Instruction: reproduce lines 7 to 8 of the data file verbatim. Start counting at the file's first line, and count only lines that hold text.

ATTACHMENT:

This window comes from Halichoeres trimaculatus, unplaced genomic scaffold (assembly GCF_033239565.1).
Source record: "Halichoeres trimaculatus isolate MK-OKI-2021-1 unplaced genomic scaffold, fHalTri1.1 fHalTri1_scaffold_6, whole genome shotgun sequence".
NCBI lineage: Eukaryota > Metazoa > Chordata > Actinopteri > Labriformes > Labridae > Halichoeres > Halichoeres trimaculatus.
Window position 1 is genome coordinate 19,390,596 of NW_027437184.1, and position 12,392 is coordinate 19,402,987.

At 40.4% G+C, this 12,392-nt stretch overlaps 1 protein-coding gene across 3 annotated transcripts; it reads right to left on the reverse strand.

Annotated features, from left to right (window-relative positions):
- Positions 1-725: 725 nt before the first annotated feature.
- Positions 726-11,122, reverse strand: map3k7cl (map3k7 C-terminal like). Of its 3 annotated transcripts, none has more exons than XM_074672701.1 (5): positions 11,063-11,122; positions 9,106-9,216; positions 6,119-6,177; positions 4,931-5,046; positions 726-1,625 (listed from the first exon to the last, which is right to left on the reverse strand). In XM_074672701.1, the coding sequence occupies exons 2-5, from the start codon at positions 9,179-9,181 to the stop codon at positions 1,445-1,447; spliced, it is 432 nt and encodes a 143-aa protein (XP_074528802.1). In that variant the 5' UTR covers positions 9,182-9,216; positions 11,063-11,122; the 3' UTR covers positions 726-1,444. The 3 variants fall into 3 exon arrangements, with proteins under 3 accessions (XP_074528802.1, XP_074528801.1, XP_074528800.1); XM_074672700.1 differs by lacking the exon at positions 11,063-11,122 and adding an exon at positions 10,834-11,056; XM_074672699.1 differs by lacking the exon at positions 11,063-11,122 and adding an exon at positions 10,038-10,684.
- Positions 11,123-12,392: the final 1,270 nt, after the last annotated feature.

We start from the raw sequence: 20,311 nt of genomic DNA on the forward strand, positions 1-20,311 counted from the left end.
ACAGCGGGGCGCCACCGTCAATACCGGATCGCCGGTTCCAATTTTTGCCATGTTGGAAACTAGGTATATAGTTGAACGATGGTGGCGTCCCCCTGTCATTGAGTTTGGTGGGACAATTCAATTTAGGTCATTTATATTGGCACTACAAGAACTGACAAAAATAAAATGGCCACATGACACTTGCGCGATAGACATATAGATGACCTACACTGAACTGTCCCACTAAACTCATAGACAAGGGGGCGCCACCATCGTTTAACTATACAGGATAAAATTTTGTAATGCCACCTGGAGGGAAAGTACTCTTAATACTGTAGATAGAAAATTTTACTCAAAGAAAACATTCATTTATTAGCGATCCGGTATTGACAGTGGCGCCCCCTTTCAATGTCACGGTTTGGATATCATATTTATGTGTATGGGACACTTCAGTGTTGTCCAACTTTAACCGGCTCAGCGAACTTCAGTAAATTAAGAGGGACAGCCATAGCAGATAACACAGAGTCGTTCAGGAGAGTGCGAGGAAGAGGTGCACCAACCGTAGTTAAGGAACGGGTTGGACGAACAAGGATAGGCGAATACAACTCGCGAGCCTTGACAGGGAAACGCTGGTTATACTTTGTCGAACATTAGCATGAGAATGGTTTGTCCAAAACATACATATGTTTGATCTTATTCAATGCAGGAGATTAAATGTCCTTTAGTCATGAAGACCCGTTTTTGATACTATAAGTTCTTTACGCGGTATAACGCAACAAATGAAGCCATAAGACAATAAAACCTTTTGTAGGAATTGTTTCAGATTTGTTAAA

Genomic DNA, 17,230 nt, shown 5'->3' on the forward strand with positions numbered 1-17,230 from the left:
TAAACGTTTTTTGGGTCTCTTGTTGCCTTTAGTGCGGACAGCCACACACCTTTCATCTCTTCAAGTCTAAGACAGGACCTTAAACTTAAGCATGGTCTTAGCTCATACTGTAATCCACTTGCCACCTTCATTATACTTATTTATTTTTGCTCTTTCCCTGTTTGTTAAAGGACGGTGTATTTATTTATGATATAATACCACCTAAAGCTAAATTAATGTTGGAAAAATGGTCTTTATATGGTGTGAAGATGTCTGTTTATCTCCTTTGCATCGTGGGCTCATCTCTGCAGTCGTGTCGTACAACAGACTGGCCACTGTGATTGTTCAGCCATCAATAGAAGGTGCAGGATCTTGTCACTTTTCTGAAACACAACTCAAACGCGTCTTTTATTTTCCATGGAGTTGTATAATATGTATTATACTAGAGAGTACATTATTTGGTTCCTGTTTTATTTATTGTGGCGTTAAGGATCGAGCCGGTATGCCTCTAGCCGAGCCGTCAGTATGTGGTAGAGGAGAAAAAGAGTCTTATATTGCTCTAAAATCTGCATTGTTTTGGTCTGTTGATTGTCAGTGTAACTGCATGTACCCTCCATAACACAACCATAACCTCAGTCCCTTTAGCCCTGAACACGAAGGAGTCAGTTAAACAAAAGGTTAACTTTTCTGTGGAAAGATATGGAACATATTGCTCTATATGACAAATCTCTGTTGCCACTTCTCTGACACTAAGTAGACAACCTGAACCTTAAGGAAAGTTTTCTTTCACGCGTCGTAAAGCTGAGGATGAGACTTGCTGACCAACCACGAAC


- Positions 1-725: 725 nt before the first annotated feature.
- Positions 726-11,122, reverse strand: map3k7cl (map3k7 C-terminal like). Of its 3 annotated transcripts, none has more exons than XM_074672701.1 (5): positions 11,063-11,122; positions 9,106-9,216; positions 6,119-6,177; positions 4,931-5,046; positions 726-1,625 (listed from the first exon to the last, which is right to left on the reverse strand). In XM_074672701.1, the coding sequence occupies exons 2-5, from the start codon at positions 9,179-9,181 to the stop codon at positions 1,445-1,447; spliced, it is 432 nt and encodes a 143-aa protein (XP_074528802.1). In that variant the 5' UTR covers positions 9,182-9,216; positions 11,063-11,122; the 3' UTR covers positions 726-1,444. The 3 variants fall into 3 exon arrangements, with proteins under 3 accessions (XP_074528802.1, XP_074528801.1, XP_074528800.1); XM_074672700.1 differs by lacking the exon at positions 11,063-11,122 and adding an exon at positions 10,834-11,056; XM_074672699.1 differs by lacking the exon at positions 11,063-11,122 and adding an exon at positions 10,038-10,684.